One of the most notable projects undertaken by the Unit, and one whose secret had been kept necessarily of top classification, was the building of a huge miniature of the main island of Japan, exactly to scale. This was done approximately six months before the first bomb was dropped by the B-29's. The miniature covered an entire sound stage and more than 100 men worked on it at all times. With the camera's eye moving over the island, to perfectly depicted targets, briefing films were made which were run later on Okinawa for pilots to bomb Japan. Thus the crews of the B-29's could sit in their chairs and see the trip they were to make, pick out check points and the target. Some of the men connected with this work in the Unit knew the exact dates, time and hour and locations for the actual bombing of the Japanese Islands weeks before the first bomb was dropped.
- Combat Camera Units
Combat Camera crews were trained by the First Motion Picture Unit at the Page Military Academy, only a half mile from the studio. Each crew was composed of seven Officers and 20 to 30 Enlisted men, depending on the theater of War they were sent to.
The training consisted of very intensive instruction in photography with a variety of motion picture and still cameras. Thorough training in the maintenance of' the cameras, aerial camera work under true flight conditions, often across the country. Rigid physical training, simulating ground combat, as well as the use of combat weapons.
The Camera Units, after training was completed, were sent out to all Army Air Forces fronts throughout the World. They were on bombing raids as a matter of routine. The raids took many casualties and percentage-wise were high but many members of the Units received the most commendable decorations.
- And Finally...
This account is necessarily brief, but should give an idea of the Units participation in the war effort. We could include copies of many commendations the Unit received from top Officers in the Army Air Forces, representing various organizations the First Motion Picture Unit served with a film that "cut the training time down by months". This became a very familiar statement. The commendations also included other films that were documentary, meant to be studied as lessons learned in this war. Valuable lessons to be retained additionally there were the morale building and purely patriotic films which were highly praised. The men in the Unit who worked on these films were told about their reception from the top brass, so they could be proud. They were.
To put the Unit in a more concise perspective - an excerpt is quoted from an investigative report from. the Inspector General's office, Department of Intelligence.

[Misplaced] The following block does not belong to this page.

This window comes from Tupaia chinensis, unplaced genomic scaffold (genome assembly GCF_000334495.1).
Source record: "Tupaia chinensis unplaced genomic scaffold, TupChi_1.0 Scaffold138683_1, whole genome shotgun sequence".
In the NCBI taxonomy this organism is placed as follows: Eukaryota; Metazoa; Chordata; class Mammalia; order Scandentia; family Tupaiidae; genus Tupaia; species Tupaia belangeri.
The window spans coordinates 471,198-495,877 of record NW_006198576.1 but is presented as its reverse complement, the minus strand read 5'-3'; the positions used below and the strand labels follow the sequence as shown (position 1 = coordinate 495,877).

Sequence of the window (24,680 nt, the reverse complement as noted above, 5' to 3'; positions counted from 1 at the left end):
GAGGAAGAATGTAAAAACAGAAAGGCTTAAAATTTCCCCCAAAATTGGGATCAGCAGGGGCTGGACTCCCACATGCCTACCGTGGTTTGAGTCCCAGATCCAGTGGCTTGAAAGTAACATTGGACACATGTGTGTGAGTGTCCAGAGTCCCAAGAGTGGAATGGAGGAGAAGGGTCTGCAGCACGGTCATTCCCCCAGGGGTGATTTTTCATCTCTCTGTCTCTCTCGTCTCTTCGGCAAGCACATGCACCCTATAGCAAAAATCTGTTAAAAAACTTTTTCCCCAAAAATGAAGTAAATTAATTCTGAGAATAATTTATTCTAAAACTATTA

"This investigating officer cannot conclude his discussion without saying something for those sincere and patriotic officers and men who have contributed so much to the excellent work of the First Motion Picture Unit. The vast majority of its personnel have succeeded in producing training and orientation films, most of which are superior by every standard of motion picture art, training and effectiveness. Men of the First Motion Picture Unit probably represent a higher civilian income bracket than would be found in any other military organization. They are proud of their work and have a right to be so. This can also be said of the Combat Camera Units."
- Jack L. Warner
After the First Motion Picture Unit was formed and settled in at the Hal Roach Studios, Warner felt he had completed his part of the mission. Therefore, he turned back to his primary responsibility which was to run Warner Bros. Studio.
Captain Ronald Reagan
His first assignment in the Unit was that of Personnel Officer, a very important job, since men were enlisting for the Unit every day. Their records had to be set up, and he was their personal contact for questions or any information in their behalf. He was also on the staff responsible for working out the Table of Organization which was most important, because the whole structure of the Unit depended on that. Later, he was appointed Adjutant and performed those military duties with a high degree of consistency and zeal.
Reagan was very well-liked by the men of the Unit who looked up to him, not only for what he represented to them and their present circumstances, but as a person.
Alongside his military service, he appeared in or narrated many of the films.
- The Bottom Line
The First Motion Picture Unit represented an historical moment, since it marked the first time in history a military unit was formed entirely of motion picture personnel. It was a true service, enlisted directly from the Industry and from all of the studios.
Now, after all these years, the men of this great Unit and the Motion Picture Industry from which they came have a right to be proud.